I've just spent a week in the company of the most extraordinary women -- smart, funny, scared, angry, gutsy women -- all kinds of them walking around out there, and I'll probably never meet any of them.

This is National Breast Cancer Awareness Month, and after listening to dozens of women's stories in recent books, I'm convinced that in the war against breast cancer, the army that counts now is women. The women who have been to the front lines and made it back with essential information and a rallying cry for their sisters in the trenches.

The amount of information available is staggering, and most of the truly useful help -- both life-saving and life-enhancing -- is being passed around by breast-cancer patients themselves.

Remember the consciousness-raising groups of the '70s, when women were learning to speak up for themselves by practicing first in someone's living room? This is the '90s version -- a support group that stretches across this land -- and this time those women aren't practicing.

Women are exchanging information on everything from the effects of different chemotherapy protocols to low-fat diets and exercise. They're teaching each other how to deal with (sometimes spar with) their gynecologists, surgeons, radiologists, oncologists. And they're teaching each other how to share a different self with husbands, lovers, children, grandchildren. They're learning from each other's mistakes, as well as triumphs.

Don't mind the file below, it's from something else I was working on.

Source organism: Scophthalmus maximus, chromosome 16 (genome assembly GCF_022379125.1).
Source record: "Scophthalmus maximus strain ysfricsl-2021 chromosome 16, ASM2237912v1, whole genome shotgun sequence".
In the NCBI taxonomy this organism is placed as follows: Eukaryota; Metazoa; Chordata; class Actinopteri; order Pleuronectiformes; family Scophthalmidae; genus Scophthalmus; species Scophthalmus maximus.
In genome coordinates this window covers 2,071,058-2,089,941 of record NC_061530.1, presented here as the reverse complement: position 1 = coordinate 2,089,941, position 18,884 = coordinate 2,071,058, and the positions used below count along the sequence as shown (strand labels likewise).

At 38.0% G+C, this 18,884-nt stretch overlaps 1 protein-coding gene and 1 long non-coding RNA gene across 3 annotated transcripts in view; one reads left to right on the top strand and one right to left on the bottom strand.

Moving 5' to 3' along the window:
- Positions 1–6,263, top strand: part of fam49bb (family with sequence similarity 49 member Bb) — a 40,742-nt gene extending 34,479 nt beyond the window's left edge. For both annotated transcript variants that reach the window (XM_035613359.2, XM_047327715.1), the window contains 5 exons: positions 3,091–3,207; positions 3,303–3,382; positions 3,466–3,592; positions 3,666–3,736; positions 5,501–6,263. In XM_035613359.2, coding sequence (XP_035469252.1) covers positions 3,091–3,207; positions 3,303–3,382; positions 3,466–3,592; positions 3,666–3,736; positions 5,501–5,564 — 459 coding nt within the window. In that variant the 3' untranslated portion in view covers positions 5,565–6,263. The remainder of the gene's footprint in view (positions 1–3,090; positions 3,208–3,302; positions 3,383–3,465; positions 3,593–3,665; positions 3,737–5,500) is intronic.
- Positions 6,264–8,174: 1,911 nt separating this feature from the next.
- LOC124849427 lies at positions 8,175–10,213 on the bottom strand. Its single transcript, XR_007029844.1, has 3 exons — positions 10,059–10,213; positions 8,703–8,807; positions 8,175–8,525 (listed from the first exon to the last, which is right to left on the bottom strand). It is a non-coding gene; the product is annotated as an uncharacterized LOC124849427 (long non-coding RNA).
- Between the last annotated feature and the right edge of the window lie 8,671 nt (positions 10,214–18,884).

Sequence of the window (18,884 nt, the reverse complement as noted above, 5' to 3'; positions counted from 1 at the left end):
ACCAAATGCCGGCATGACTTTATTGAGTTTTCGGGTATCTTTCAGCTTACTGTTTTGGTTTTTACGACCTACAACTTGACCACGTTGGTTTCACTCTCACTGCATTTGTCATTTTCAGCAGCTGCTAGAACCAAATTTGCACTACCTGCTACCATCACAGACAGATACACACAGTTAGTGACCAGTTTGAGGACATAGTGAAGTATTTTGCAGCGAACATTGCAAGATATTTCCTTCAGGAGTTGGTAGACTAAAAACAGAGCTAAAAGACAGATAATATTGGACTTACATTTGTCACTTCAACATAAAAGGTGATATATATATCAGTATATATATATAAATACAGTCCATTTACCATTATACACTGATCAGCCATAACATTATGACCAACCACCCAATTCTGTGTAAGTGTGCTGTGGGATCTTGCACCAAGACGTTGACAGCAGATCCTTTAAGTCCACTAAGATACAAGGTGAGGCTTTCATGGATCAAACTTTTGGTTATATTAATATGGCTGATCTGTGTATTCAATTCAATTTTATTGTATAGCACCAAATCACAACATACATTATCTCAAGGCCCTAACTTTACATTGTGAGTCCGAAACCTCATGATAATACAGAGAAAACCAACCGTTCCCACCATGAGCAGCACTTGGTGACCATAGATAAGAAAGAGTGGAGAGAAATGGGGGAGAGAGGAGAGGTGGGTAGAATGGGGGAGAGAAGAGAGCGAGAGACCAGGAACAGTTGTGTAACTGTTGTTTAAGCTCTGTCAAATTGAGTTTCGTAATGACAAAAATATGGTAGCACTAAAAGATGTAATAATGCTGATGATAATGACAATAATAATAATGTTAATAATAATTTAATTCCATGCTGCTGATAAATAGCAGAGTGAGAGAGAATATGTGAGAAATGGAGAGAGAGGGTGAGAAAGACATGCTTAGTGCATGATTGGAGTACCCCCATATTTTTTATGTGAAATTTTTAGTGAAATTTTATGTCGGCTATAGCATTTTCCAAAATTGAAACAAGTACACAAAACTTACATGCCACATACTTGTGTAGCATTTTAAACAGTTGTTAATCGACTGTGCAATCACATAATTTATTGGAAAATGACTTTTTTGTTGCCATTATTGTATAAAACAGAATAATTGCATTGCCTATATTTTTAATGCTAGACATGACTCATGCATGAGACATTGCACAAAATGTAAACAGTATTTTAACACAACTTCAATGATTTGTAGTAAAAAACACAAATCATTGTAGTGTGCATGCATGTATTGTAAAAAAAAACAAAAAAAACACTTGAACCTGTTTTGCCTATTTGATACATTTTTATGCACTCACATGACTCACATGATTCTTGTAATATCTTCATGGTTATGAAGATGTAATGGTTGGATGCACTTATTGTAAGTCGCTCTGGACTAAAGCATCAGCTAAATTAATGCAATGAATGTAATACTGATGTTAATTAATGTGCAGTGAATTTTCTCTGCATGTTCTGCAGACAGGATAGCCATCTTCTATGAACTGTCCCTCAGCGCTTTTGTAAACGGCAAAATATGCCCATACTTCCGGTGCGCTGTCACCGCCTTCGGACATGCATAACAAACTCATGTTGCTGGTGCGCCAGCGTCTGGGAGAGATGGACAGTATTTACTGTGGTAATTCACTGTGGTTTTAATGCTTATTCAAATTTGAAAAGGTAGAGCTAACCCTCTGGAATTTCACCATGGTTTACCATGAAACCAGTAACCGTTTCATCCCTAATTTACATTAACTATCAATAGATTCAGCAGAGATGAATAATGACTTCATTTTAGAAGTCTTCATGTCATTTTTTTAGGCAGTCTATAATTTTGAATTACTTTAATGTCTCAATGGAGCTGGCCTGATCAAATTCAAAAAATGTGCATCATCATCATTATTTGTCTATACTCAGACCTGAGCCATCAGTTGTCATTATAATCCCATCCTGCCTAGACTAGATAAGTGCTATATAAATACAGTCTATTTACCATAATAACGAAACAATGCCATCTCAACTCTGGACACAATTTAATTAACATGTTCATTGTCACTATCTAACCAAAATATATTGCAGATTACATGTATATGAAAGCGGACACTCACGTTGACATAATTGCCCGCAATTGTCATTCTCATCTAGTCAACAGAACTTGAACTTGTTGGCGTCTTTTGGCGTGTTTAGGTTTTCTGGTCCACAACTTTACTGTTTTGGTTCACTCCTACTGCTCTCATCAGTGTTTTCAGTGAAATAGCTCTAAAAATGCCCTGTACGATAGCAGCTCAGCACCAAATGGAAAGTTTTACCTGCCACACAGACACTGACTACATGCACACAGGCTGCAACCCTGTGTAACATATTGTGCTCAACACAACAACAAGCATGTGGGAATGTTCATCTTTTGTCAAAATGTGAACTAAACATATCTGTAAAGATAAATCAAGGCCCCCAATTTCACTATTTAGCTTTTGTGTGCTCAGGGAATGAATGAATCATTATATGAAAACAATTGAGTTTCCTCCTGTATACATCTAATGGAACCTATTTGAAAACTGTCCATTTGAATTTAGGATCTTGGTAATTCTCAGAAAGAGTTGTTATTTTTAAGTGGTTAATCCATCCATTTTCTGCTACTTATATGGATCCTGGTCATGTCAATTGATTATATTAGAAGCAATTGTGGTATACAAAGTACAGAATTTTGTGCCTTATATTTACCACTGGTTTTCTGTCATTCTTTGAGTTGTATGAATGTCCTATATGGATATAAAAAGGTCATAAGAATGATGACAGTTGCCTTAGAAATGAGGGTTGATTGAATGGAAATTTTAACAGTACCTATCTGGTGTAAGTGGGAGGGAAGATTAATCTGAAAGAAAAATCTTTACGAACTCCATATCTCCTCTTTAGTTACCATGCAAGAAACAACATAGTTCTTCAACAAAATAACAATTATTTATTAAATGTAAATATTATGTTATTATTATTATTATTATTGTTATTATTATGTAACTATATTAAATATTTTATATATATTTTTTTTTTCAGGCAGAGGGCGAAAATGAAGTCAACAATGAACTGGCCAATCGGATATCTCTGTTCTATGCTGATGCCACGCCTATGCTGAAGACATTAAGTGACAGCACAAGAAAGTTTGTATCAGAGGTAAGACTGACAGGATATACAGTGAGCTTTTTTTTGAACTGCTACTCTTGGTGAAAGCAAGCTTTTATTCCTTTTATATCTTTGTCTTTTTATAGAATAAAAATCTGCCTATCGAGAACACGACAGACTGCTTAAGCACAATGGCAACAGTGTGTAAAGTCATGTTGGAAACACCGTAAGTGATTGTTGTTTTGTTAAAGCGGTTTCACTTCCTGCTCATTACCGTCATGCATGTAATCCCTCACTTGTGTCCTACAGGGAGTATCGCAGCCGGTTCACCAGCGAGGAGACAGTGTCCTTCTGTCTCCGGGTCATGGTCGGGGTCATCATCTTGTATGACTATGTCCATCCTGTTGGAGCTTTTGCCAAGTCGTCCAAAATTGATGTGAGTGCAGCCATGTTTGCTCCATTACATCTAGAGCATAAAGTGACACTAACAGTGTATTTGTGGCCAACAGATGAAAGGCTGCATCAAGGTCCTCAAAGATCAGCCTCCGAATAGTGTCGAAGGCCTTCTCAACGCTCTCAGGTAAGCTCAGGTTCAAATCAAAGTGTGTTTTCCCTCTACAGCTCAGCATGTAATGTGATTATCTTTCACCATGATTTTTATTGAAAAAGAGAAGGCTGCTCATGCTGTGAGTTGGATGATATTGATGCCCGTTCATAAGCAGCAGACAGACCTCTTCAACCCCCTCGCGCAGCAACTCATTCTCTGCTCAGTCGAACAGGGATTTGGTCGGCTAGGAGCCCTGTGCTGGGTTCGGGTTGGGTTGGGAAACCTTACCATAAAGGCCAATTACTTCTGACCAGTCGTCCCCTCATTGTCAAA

But most of all, women are teaching each other how to relate to themselves, how to talk back to that voice that says you're less valuable because of a missing breast or a few scars, or to that voice wanting to give up, or to the one that is afraid of dying.

Women are teaching each other how to be at once tough and gentle with themselves, and their war stories and courage are amazing.

As breast-cancer literature proliferates, here are some noteworthy recent contributions, important signs of women helping women:

"Women Talk About Breast Surgery," by Amy Gross and Dee Ito (Clarkson Potter, $21.95, 333 pp.). For anyone who feels alone in battling breast cancer this book is a must. You will be surrounded by a support group of "consultants," all kinds of women who have been there and are now proffering an array of opinions, knowledge and experiences.

You will know once and for all that anyone can be the 1 in 10 who gets breast cancer and that there are all kinds of treatments.

Authors Gross, the editor of Mirabella, and Ito, a New York film and television writer, admit straightaway that, "The frustrating truth is that there is no totally reliable treatment for breast cancer." But with that out of the way, the stories themselves are testimonials for hope.

"The first thing you have to remember," says one woman, "is that there are thousands of us walking around."

The book includes lots of both solid information (for example, some doctors prescribe marijuana as an antidote to nausea caused by chemotherapy) and emotional empowerment. ("At some point," says one woman, "I decided not to listen to any statistics or to any prognoses. I made up my mind that even if I were told I had only a 10 percent chance of survival that I would be one of those people who made up the 10 percent.")

And despite the grim subject, the book is not without humor. One of my favorite anecdotes, related by an environmental research executive in her forties who was asked how she felt when they took off the bandages after her mastectomy: